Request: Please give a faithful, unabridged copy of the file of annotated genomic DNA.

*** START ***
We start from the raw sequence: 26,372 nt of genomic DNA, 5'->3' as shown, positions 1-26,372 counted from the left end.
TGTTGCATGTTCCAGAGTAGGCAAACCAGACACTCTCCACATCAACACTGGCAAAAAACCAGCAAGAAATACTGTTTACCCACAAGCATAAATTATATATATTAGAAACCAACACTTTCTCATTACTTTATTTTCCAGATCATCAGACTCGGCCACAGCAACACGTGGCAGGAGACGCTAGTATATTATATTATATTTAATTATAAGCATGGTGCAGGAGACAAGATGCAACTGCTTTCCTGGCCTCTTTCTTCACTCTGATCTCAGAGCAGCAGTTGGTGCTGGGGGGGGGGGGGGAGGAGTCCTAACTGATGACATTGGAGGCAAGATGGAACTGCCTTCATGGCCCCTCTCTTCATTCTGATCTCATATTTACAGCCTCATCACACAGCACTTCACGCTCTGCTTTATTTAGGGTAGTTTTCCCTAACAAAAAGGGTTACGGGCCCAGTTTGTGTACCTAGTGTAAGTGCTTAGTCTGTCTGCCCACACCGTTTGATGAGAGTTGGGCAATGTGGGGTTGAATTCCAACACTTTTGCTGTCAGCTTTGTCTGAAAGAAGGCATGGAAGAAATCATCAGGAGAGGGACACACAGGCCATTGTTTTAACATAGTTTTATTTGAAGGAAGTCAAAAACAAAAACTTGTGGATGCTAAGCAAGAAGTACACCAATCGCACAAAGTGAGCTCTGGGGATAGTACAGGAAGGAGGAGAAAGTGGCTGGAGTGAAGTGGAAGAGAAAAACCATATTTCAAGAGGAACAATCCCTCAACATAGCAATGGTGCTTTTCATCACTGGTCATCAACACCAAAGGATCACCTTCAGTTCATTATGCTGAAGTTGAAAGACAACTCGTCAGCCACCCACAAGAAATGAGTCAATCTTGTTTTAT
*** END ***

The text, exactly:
We start from the raw sequence: 26,372 nt of genomic DNA, 5'->3' as shown, positions 1-26,372 counted from the left end.
TGTTGCATGTTCCAGAGTAGGCAAACCAGACACTCTCCACATCAACACTGGCAAAAAACCAGCAAGAAATACTGTTTACCCACAAGCATAAATTATATATATTAGAAACCAACACTTTCTCATTACTTTATTTTCCAGATCATCAGACTCGGCCACAGCAACACGTGGCAGGAGACGCTAGTATATTATATTATATTTAATTATAAGCATGGTGCAGGAGACAAGATGCAACTGCTTTCCTGGCCTCTTTCTTCACTCTGATCTCAGAGCAGCAGTTGGTGCTGGGGGGGGGGGGGGAGGAGTCCTAACTGATGACATTGGAGGCAAGATGGAACTGCCTTCATGGCCCCTCTCTTCATTCTGATCTCATATTTACAGCCTCATCACACAGCACTTCACGCTCTGCTTTATTTAGGGTAGTTTTCCCTAACAAAAAGGGTTACGGGCCCAGTTTGTGTACCTAGTGTAAGTGCTTAGTCTGTCTGCCCACACCGTTTGATGAGAGTTGGGCAATGTGGGGTTGAATTCCAACACTTTTGCTGTCAGCTTTGTCTGAAAGAAGGCATGGAAGAAATCATCAGGAGAGGGACACACAGGCCATTGTTTTAACATAGTTTTATTTGAAGGAAGTCAAAAACAAAAACTTGTGGATGCTAAGCAAGAAGTACACCAATCGCACAAAGTGAGCTCTGGGGATAGTACAGGAAGGAGGAGAAAGTGGCTGGAGTGAAGTGGAAGAGAAAAACCATATTTCAAGAGGAACAATCCCTCAACATAGCAATGGTGCTTTTCATCACTGGTCATCAACACCAAAGGATCACCTTCAGTTCATTATGCTGAAGTTGAAAGACAACTCGTCAGCCACCCACAAGAAATGAGTCAATCTTGTTTTAT